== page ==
EVAR in 3D: The Leipzig Experience

Exploring the role of three-dimensional printing in preprocedural planning and custom fenestration in physician-modified grafts to treat acute, complex abdominal and thoracoabdominal aortic pathologies.

By Daniela Branzan, MD; Andrej Schmidt, MD, PhD; Dirk Winkler, MD, PhD; Dierk Scheinert, MD, PhD; and Ronny Grunert, PhD
 

Symptomatic aortic pathologies require urgent treatment regardless of localization. In these cases, besides open aortic repair, endovascular aneurysm repair (EVAR) is a feasible treatment option with growing acceptance, especially for high-risk patients. When the visceral aorta and its branches are involved, thus compromising the sealing zone, fenestrated EVAR is indicated.1 Custom-made devices are unsuitable for treating urgent cases due to long manufacturing times. Thus, on-site physician modification of endovascular grafts for branch vessel preservation is an alternative treatment strategy for acute aortic pathologies localized in the thoracoabdominal aorta.2 However, endovascular treatment using fenestrated stent grafts requires complex planning, usually based on the centerline of the aortic flow, which does not account for the interaction between the stent graft and the angulated aorta with the possibility of modifying the alignment between the fenestrations and the ostia of the visceral vessels.3 Furthermore, the seal of the stent graft might be compromised, leading to endoleak, which might be fatal in cases of acute aortic pathology. Other potential barriers to more widespread use of physician-modified stent grafts (PMSGs) are the time required to map the opening locations to the endograft and the questionable accuracy of the placement of the openings. Thus, reliable and efficient graft planning is necessary.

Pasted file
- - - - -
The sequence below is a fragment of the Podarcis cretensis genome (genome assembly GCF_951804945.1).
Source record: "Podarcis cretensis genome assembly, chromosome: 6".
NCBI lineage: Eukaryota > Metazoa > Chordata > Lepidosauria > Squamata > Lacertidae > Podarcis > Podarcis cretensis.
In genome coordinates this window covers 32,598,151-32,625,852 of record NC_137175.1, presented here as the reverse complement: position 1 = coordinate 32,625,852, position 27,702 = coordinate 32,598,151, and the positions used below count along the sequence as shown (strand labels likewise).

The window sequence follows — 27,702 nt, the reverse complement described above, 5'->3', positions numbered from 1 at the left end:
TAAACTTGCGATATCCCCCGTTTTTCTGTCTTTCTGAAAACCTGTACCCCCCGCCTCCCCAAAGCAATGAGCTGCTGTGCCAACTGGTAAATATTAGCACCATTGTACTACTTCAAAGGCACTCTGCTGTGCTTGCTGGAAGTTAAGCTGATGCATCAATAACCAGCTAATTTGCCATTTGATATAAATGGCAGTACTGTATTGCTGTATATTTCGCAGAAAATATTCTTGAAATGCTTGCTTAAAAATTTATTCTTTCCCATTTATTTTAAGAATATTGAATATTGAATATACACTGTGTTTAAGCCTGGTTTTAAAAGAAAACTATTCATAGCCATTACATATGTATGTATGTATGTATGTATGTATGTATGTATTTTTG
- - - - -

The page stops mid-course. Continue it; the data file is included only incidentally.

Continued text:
Three-dimensional (3D) printing has been increasingly used in medicine to create models of complex cardiovascular pathology. In 2015, Leotta and Starnes successfully tested a 3D-printed rigid sleeve of the proximal neck of the aorta to treat a phantom juxtarenal aortic aneurysm.4 The first clinical application of this concept was performed by Huang et al, when they printed a 3D overlay of a juxtarenal aortic aneurysm, creating fenestrations on a fully expanded stent graft.5 This method might lead to misalignment of the fenestration in vivo because the oversizing of the stent graft over the original aortic diameter is not taken into consideration. To eliminate this disadvantage, a 3D-printed hollow tube of the aorta would have the potential to simulate stent graft expansion in vivo, increasing the accuracy of the placement of the fenestrations. The feasibility of this concept has been demonstrated by Rynio et al in a patient with an asymptomatic aortic arch aneurysm, when they created a 3D-printed hollow aortic arch with orifices for the supra-aortic vessels.6 After loading the stent graft in the sterilized 3D model, a fenestration and a scallop were created to achieve the desired proximal landing zone.

Our group has also utilized the concept of the sterilized hollow aortic template to create fenestrated PMSGs to treat acute complex abdominal and thoracoabdominal aortic pathologies.7

CREATING A 3D AORTIC MODEL